As Alvaro, Kaufmann was equally confident both musically and performance wise. However – and as I have said before – there are times when I would like to see more finesse and sensitivity in his singing although admittedly there isn’t that much scope afforded for this in the role of Alvaro. However I did wont for me little more vocal colour and flexibility in his first duet with Leonora. I cannot deny that his singing during the opening of the Third Act wasn’t poised rather than sensitive yet still thrilling but I can’t stop thinking that in terms of musical interpretation his approach is still rather black and white with very little shading. However he does seem to spark off his fellow performers as his scenes with Ludovic Tézier’s Don Carlo demonstrated. And as the vengeful son, Tézier with his bright and supple baritone, was excellent once he had gained musical momentum after a rather wooden Son Pereda, son ricco d’onore.

Nadia Krasteva – hamstrung by a ridiculous costume – is in possession of what I would describe a typically Eastern European voice. Big and bold, deep and dark-hued it has a heaviness to it that isn’t unappealing and well suited to Verdi roles if not this one completely. It’s worth checking out her YouTube channel.

The remaining male roles were well cast. As both Calatrava and Guardiano, Vitalij Kowaljow didn’t quite distinguish between the two. However this might have been at the bdding of Kušej but if it was, it wasn’t followed through by the director himself. Similarly both Christian Rieger and Renato Girolami acquitted themselves well.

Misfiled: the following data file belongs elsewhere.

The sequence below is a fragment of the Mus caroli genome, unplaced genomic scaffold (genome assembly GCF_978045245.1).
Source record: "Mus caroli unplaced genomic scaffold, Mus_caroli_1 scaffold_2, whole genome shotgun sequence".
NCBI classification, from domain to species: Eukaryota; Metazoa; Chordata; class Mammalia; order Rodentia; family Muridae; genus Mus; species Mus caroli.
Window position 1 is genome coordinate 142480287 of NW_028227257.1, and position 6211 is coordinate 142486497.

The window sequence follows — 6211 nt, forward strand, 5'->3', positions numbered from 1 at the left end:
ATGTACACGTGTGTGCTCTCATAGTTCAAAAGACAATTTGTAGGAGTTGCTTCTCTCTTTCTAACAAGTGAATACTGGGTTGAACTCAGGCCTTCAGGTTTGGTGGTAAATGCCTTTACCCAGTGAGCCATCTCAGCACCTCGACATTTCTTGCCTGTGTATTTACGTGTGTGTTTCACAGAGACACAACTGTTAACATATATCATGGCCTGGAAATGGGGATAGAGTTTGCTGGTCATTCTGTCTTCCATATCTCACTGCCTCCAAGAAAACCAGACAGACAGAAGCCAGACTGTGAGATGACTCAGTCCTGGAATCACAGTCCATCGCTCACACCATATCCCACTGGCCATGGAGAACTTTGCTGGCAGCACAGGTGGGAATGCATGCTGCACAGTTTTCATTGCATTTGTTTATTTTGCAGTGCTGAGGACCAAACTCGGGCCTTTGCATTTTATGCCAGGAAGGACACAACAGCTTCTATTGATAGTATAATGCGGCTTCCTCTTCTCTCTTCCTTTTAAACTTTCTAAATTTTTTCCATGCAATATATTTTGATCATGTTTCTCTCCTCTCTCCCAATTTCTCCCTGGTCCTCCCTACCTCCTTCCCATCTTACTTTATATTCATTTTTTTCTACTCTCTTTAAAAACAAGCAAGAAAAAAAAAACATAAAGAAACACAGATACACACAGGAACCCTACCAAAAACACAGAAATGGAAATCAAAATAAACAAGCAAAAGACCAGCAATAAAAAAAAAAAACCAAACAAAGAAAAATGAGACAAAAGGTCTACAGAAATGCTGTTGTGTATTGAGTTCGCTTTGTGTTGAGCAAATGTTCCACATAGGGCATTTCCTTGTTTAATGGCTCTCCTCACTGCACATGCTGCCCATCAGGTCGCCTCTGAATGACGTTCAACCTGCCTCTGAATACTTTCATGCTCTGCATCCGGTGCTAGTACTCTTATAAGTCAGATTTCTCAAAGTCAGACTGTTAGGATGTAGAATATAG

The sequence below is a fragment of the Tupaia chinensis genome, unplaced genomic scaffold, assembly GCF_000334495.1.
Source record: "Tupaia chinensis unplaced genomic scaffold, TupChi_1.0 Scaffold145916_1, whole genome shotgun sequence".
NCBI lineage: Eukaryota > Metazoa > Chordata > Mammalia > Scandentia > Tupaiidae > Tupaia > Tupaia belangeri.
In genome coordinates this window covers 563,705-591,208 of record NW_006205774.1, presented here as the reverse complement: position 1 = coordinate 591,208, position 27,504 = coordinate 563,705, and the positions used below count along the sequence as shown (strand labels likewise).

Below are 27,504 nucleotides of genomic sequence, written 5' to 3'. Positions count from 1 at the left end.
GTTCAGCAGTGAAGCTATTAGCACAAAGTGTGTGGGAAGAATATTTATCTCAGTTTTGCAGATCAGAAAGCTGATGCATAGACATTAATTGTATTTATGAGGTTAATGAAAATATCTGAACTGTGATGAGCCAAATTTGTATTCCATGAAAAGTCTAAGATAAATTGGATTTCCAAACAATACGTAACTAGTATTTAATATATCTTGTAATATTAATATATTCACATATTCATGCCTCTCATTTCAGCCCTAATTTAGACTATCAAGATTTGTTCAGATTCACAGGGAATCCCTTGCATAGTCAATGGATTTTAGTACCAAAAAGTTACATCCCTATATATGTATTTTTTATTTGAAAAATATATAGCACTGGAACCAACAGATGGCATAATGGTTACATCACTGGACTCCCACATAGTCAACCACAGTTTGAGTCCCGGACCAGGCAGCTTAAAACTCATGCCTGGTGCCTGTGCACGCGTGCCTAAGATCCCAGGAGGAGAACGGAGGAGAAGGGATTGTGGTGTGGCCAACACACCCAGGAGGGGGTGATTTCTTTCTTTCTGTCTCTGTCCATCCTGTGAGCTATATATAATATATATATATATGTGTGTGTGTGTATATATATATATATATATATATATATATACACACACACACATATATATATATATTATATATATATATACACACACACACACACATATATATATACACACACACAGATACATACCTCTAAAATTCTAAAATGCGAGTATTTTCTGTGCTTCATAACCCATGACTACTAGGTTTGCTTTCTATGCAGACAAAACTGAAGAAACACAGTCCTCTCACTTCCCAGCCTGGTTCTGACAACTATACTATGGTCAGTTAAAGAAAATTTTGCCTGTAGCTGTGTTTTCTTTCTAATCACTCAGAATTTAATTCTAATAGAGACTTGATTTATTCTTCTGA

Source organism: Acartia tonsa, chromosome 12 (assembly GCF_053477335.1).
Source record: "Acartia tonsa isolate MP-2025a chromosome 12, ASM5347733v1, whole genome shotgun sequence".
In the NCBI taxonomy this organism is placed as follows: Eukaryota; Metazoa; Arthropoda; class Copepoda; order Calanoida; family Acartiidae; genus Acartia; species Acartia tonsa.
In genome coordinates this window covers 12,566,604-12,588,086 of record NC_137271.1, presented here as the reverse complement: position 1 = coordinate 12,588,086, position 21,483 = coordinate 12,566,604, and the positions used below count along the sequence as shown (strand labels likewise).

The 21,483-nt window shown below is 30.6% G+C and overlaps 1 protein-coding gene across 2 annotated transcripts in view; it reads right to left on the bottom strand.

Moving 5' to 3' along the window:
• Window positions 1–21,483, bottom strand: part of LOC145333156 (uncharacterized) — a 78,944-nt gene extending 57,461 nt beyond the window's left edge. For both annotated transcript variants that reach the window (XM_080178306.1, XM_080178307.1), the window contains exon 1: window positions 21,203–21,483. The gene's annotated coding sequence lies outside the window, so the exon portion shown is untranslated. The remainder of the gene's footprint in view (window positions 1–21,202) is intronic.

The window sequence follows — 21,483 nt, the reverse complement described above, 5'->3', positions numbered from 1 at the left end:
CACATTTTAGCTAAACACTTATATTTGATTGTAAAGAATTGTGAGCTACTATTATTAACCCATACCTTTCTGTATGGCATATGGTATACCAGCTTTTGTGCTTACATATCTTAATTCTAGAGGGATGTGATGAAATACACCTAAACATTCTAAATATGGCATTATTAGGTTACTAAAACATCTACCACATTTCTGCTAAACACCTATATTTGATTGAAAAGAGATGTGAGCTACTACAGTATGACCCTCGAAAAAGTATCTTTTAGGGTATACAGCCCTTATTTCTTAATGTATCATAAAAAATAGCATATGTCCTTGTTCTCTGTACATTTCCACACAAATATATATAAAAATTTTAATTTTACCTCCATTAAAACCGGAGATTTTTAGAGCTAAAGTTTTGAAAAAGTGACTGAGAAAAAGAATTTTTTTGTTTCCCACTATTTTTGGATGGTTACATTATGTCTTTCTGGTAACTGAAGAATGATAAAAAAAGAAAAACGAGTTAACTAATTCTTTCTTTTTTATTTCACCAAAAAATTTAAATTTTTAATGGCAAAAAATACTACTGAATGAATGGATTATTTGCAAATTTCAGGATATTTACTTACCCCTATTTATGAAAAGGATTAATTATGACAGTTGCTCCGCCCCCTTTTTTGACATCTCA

It was quite difficult to make out any of the subtlety or nuances in the orchestral playing however the Fisch’s choice of tempi was smart and he gave the singers the space they needed to do full justice to Verdi’s vocal lines.

Sadly, Kušej’s vision of Forza didn’t pass muster as well as the performances on stage. The set – at times reminding me of Tcherniakov’s set for his ENO Boccanegra – aimed at simplicity. Perhaps over simplicity. In paring down this opera to his interpretation of its elemental themes ultimately led Kušej to strip too much away.I also wondered what the dramaturgists Stampfli and Schmitt had contributed.

Set somewhere that seemed a cross between Mafioso Sicily and a war-torn country somewhere in the Balkans, the Calatrava’s familial tensions were played out over dinner in the overture. Indeed the table and the crucifix upon it were evident throughout the entire opera as recurring visual motifs regardless of whether it was home, chapel, prison or battleground. But apart from acting as visual anchors – with the only arresting use of the cross coming at the end in a last gasp of creative desperation – the director didn’t seem interested in developing any true sense of narrative around either item.